The following intervention was made by Harm Reduction International at the Sixtieth Session of the Commission on Narcotic Drugs in Vienna.
"Thank you to the Chair for the opportunity to make this intervention on behalf of Harm Reduction International.
Paragraph 1 of the UNGASS outcomes document commits to minimising the adverse health and social consequences of drug use – in other words to harm reduction.
It encourages states to introduce medication assisted therapy, injecting equipment programmes, antiretroviral treatment and Naloxone for the prevention of overdose related deaths.
This is an historic first for a UN document on drugs, and an important step forward for harm reduction. But the true value of the UNGASS commitments can only measured in the implementation of harm reduction services at country level.
Harm Reduction International’s Global State of Harm Reduction report, released in November, reveals that since 2014, no new countries have begun providing needle and syringe programmes, and just three have introduced opioid substitution therapy. Of 158 countries where injecting drug use is reported, over half still do not offer OST and more than a third do not provide needle and syringe programmes.
UNAIDS figures published in November show that in the five years leading up to the UNGASS, HIV infections among people who inject drugs increased by a staggering one third.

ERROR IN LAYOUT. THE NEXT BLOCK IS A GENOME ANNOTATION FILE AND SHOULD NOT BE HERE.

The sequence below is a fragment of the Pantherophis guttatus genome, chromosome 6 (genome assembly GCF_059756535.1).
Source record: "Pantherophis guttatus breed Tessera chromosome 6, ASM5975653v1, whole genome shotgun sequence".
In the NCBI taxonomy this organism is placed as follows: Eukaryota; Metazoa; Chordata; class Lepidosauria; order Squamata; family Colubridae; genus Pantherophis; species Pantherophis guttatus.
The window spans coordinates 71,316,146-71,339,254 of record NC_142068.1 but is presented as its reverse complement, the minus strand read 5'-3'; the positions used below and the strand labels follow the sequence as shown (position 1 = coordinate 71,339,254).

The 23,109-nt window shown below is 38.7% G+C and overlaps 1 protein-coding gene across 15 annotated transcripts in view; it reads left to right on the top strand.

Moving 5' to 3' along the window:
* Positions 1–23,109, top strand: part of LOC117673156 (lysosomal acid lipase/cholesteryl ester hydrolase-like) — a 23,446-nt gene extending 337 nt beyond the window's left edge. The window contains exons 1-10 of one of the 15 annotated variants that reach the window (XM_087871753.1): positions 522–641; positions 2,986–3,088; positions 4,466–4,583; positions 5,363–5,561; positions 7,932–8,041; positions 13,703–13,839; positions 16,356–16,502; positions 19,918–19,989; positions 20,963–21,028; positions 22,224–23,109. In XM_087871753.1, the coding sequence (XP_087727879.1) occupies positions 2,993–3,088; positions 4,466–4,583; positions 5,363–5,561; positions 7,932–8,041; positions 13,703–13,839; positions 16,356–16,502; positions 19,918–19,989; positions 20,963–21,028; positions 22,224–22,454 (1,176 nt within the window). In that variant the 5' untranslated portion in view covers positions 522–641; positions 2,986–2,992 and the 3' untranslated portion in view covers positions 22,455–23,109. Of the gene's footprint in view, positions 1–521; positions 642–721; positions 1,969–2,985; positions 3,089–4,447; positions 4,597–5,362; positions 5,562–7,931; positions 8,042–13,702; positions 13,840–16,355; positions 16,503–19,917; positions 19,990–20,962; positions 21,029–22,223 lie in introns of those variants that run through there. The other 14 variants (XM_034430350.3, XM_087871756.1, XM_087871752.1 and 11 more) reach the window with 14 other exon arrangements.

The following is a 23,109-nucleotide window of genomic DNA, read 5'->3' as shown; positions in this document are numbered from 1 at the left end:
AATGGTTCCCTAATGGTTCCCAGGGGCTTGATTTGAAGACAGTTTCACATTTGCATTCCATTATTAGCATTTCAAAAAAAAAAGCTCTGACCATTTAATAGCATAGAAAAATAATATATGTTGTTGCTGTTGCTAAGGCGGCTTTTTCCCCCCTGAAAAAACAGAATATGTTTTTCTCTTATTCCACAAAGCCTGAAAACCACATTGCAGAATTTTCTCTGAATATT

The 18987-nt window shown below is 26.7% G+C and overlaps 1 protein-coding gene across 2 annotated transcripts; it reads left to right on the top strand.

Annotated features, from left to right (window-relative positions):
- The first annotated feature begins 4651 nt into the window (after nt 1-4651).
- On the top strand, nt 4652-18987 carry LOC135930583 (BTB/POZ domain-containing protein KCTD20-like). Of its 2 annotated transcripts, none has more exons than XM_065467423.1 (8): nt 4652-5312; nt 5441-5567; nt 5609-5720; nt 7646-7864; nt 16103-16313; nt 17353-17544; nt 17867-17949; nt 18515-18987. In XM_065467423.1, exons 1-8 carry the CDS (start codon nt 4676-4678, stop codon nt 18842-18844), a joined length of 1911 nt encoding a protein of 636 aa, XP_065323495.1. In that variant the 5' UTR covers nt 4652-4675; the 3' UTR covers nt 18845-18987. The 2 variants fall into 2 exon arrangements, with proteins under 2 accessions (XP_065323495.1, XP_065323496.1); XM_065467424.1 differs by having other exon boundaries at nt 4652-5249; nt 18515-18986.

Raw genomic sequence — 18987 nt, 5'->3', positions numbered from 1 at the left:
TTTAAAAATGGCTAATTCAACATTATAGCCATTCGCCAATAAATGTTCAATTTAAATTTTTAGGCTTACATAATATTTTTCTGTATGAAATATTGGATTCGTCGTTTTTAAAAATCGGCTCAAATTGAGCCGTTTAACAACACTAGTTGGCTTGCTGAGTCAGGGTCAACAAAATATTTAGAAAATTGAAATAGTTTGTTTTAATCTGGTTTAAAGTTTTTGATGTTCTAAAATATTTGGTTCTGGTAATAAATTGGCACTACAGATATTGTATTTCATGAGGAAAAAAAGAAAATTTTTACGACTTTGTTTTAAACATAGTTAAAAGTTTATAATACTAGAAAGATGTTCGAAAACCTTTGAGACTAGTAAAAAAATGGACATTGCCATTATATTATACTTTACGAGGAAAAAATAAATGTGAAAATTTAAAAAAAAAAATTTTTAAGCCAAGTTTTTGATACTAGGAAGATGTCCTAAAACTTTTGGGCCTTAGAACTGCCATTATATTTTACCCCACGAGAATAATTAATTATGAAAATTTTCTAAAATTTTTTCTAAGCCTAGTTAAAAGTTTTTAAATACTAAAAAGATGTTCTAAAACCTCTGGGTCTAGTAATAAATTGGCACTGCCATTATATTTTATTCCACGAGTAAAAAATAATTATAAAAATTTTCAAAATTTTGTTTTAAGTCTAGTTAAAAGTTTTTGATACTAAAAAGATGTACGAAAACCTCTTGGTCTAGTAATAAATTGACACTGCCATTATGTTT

Under the Sustainable Development Goals, UN member states pledged to end AIDS by 2030. We will not achieve that target if people who use drugs are left behind. There is but one message that we can take from the UNAIDS and Global State figures: that now it is time for harm reduction.
In order to implement harm reduction services, countries must make funding available. Harm Reduction International’s 10 by 20 campaign calls on governments to redirect just ten per cent of the resources that they currently spend on drug enforcement to harm reduction. Data modelling from our Harm Reduction Decade report, which we released at last year's CND, shows that with a redirection of just 7.5% we could virtually end AIDS among people who inject drugs by 2030. We urge countries to take this bold step and begin to reverse the alarming increase in HIV infections among people who inject drugs. We urge all UN agencies, and those countries which have already made the often difficult but always rewarding decision to invest in harm reduction, to act as champions for these life saving services and support countries to meet the challenge ahead."